Transmitting Andy Warhol

7 Nov 2014 – 8 Feb 2015

Cost of entry

Adult £8.80 (without donation £8) Concession £6.60 (without donation £6) Help Tate by including the voluntary donation to enable Gift Aid.

Tate Liverpool

Liverpool, United Kingdom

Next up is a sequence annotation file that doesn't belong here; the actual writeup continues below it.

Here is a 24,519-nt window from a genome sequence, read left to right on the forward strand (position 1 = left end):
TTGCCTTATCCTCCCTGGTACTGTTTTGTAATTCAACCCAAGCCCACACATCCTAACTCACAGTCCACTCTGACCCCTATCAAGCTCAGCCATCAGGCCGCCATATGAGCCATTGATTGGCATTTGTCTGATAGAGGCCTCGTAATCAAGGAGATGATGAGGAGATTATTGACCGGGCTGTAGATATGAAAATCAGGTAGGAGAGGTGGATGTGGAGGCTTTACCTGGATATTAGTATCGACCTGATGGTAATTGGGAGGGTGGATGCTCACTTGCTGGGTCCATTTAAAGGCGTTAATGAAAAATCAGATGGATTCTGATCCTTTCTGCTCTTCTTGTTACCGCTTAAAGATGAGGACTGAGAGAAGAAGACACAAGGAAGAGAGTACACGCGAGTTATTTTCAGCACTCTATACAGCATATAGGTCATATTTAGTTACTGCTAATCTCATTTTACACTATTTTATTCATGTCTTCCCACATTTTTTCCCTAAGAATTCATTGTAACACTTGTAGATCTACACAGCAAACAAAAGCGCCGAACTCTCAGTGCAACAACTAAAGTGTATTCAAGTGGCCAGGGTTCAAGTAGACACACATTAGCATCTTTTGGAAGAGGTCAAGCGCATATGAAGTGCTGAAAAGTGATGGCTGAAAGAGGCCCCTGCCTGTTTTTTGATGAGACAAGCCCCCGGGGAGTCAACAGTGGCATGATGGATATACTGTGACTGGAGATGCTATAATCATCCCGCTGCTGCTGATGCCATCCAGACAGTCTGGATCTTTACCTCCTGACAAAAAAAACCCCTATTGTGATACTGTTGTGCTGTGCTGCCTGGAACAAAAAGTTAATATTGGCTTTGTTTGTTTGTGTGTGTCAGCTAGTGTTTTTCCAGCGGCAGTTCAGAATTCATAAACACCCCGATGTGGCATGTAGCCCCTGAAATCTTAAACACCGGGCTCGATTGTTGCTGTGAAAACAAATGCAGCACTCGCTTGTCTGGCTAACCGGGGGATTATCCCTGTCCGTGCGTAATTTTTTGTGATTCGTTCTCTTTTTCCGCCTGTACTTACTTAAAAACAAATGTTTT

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Be the first to hear news about Transmitting Andy Warhol by signing up to our monthly ebulletin. Transmitting Andy Warhol brings together more than 100 artworks and is the first solo exhibition of Andy Warhol's (1928—1987) work in the north of England. The exhibition rethinks the artist's pivotal role in re-defining access to culture and art as we know it today. One of the most important and influential artists of the post-war period and the central figure associated with Pop Art, Transmitting Andy Warhol is the first exhibition to explore Warhol's role in establishing new processes for the dissemination of art, and his experimentation with new approaches to art reception that redefined artistic practice and distribution. A major exhibition highlight will be a selection of Warhol's iconic works including the Marilyn series, which will be shown alongside paintings loaned from international collections, films, drawings, prints and photographs. The exhibition will also include a rich display of documentation which will shed further light on Warhol's art practice and his philosophies. It was during the 1960s, when Warhol's career was in the ascendency, that he recognised mass culture's encroachment into the areas of visual representation and public experience, with a shift in the role of the artist as well as expectations of the audience. It was at this time that Warhol claimed he was ‘abandoning' painting, shifting his practice towards a commitment to the theoretically limitless channels of publishing, film, fashion, music, and broadcasting. Warhol began to combine the conceptual processes of making, marketing, publicity and distribution within a single artwork. This change in Warhol's practice saw him occupy a singular position through his use of readymade and mass media produced imagery, which he manipulated and ‘transmitted' back into the public realm through mechanical means of reproduction and mass distribution. It was this ‘transmission' of art and radical ideas that implemented his ethical conviction that ‘art should be for everyone'. Transmitting Andy Warhol provides new insights into the range of the artist's body of work, as well as the social, political and aesthetic implications of his practice. Warhol's expanding of the channels of communication is especially relevant today in an era when digital media offers artists, as well as any member of the public, boundless possibilities of distributing information, images and ideas.

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